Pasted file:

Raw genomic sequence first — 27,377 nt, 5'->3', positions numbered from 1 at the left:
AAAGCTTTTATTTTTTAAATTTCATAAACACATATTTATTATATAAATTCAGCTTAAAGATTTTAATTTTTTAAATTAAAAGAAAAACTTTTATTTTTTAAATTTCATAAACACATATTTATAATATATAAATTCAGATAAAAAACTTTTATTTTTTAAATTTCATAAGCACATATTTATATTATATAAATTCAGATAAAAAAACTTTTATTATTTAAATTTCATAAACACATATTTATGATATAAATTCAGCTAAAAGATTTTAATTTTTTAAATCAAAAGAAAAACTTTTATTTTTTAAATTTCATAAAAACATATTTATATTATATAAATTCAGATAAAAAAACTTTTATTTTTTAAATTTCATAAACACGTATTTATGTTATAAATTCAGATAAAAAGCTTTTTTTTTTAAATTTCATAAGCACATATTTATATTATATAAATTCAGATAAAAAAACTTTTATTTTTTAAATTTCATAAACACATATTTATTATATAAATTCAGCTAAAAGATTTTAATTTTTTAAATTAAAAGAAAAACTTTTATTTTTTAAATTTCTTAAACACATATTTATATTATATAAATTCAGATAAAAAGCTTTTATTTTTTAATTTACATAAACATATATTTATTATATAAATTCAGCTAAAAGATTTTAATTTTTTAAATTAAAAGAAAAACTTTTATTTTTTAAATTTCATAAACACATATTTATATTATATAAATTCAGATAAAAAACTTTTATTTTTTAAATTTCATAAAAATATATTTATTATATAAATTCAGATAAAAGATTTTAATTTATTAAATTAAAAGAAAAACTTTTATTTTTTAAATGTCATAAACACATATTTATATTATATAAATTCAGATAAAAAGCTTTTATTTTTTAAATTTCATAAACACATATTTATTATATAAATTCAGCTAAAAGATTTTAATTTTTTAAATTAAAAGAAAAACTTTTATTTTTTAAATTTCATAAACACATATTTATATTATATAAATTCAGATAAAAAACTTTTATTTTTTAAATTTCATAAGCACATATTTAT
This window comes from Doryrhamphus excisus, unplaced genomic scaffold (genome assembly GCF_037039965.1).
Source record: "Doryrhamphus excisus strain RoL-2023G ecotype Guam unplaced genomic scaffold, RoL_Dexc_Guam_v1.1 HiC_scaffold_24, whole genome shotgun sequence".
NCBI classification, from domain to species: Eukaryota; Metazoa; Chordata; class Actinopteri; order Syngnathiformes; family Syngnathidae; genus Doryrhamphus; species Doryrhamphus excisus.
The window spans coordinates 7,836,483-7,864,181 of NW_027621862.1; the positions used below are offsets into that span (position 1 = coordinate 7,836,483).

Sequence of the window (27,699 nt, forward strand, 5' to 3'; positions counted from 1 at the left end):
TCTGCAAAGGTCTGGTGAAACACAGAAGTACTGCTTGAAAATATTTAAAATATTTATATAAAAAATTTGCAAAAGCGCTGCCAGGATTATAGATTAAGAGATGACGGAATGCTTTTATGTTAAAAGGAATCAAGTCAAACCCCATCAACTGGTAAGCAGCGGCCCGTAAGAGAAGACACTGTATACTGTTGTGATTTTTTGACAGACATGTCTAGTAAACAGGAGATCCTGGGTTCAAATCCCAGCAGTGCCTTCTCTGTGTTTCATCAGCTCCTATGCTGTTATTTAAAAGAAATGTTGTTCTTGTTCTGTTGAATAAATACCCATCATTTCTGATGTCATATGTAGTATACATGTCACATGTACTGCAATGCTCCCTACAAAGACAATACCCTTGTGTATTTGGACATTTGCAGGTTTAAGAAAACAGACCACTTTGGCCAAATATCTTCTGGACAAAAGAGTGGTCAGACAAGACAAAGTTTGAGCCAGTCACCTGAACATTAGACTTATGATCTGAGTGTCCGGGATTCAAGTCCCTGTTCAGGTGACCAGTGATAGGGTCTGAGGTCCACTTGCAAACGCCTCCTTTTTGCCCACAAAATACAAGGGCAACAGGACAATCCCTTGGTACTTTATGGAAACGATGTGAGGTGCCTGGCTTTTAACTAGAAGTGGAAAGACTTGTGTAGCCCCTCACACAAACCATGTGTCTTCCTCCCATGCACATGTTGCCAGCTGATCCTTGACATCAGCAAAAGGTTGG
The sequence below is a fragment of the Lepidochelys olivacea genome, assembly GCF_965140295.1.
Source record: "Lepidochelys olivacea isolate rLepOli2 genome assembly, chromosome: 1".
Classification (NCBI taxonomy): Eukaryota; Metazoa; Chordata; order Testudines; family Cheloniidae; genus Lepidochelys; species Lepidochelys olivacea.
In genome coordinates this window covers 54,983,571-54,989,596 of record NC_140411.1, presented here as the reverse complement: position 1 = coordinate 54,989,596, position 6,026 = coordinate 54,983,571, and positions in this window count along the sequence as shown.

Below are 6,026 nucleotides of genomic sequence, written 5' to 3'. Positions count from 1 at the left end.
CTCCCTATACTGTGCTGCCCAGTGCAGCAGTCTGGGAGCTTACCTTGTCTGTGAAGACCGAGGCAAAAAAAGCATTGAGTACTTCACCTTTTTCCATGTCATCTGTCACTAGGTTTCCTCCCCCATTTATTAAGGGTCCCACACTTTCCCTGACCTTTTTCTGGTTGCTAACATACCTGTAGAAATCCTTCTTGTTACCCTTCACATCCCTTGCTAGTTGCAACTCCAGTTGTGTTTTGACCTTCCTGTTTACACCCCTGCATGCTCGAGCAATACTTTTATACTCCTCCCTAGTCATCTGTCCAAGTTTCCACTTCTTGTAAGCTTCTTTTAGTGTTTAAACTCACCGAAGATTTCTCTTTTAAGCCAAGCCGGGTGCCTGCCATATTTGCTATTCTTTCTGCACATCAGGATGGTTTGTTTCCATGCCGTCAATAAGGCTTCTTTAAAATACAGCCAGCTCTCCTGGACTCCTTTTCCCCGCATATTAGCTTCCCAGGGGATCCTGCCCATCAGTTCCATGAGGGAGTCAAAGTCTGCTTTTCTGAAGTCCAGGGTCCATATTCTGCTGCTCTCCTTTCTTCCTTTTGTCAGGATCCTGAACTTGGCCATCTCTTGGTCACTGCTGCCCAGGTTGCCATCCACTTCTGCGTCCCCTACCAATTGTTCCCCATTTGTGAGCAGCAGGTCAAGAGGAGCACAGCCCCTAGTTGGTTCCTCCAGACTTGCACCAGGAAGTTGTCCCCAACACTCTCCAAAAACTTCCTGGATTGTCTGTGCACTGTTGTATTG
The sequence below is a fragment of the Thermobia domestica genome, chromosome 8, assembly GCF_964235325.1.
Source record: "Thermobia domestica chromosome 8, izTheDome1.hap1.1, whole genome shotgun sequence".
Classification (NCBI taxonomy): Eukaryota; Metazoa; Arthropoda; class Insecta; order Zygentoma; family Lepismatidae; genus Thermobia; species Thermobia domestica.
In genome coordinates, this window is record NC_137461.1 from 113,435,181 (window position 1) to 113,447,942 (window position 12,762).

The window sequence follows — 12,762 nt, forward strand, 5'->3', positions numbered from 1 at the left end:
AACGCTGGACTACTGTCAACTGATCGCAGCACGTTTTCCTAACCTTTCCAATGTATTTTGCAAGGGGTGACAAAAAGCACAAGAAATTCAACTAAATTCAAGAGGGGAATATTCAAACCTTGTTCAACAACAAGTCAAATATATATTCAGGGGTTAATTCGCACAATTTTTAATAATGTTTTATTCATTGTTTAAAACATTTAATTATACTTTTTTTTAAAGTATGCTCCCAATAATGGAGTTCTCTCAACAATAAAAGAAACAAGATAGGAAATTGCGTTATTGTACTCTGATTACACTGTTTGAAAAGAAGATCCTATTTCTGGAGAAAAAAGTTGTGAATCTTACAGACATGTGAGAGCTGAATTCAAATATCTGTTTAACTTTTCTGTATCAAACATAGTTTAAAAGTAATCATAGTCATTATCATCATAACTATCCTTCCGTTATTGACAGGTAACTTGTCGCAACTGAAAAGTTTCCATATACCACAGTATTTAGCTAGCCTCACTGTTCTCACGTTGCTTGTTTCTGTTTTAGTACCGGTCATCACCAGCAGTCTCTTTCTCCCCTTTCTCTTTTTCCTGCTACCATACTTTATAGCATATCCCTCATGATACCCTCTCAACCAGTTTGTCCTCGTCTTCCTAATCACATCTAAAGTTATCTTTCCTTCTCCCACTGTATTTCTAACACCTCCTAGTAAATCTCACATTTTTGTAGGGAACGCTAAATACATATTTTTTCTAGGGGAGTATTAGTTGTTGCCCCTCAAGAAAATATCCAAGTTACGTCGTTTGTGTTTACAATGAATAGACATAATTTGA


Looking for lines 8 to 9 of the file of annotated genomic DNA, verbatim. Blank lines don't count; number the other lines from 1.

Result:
TCTGCAAAGGTCTGGTGAAACACAGAAGTACTGCTTGAAAATATTTAAAATATTTATATAAAAAATTTGCAAAAGCGCTGCCAGGATTATAGATTAAGAGATGACGGAATGCTTTTATGTTAAAAGGAATCAAGTCAAACCCCATCAACTGGTAAGCAGCGGCCCGTAAGAGAAGACACTGTATACTGTTGTGATTTTTTGACAGACATGTCTAGTAAACAGGAGATCCTGGGTTCAAATCCCAGCAGTGCCTTCTCTGTGTTTCATCAGCTCCTATGCTGTTATTTAAAAGAAATGTTGTTCTTGTTCTGTTGAATAAATACCCATCATTTCTGATGTCATATGTAGTATACATGTCACATGTACTGCAATGCTCCCTACAAAGACAATACCCTTGTGTATTTGGACATTTGCAGGTTTAAGAAAACAGACCACTTTGGCCAAATATCTTCTGGACAAAAGAGTGGTCAGACAAGACAAAGTTTGAGCCAGTCACCTGAACATTAGACTTATGATCTGAGTGTCCGGGATTCAAGTCCCTGTTCAGGTGACCAGTGATAGGGTCTGAGGTCCACTTGCAAACGCCTCCTTTTTGCCCACAAAATACAAGGGCAACAGGACAATCCCTTGGTACTTTATGGAAACGATGTGAGGTGCCTGGCTTTTAACTAGAAGTGGAAAGACTTGTGTAGCCCCTCACACAAACCATGTGTCTTCCTCCCATGCACATGTTGCCAGCTGATCCTTGACATCAGCAAAAGGTTGG
The sequence below is a fragment of the Lepidochelys olivacea genome, assembly GCF_965140295.1.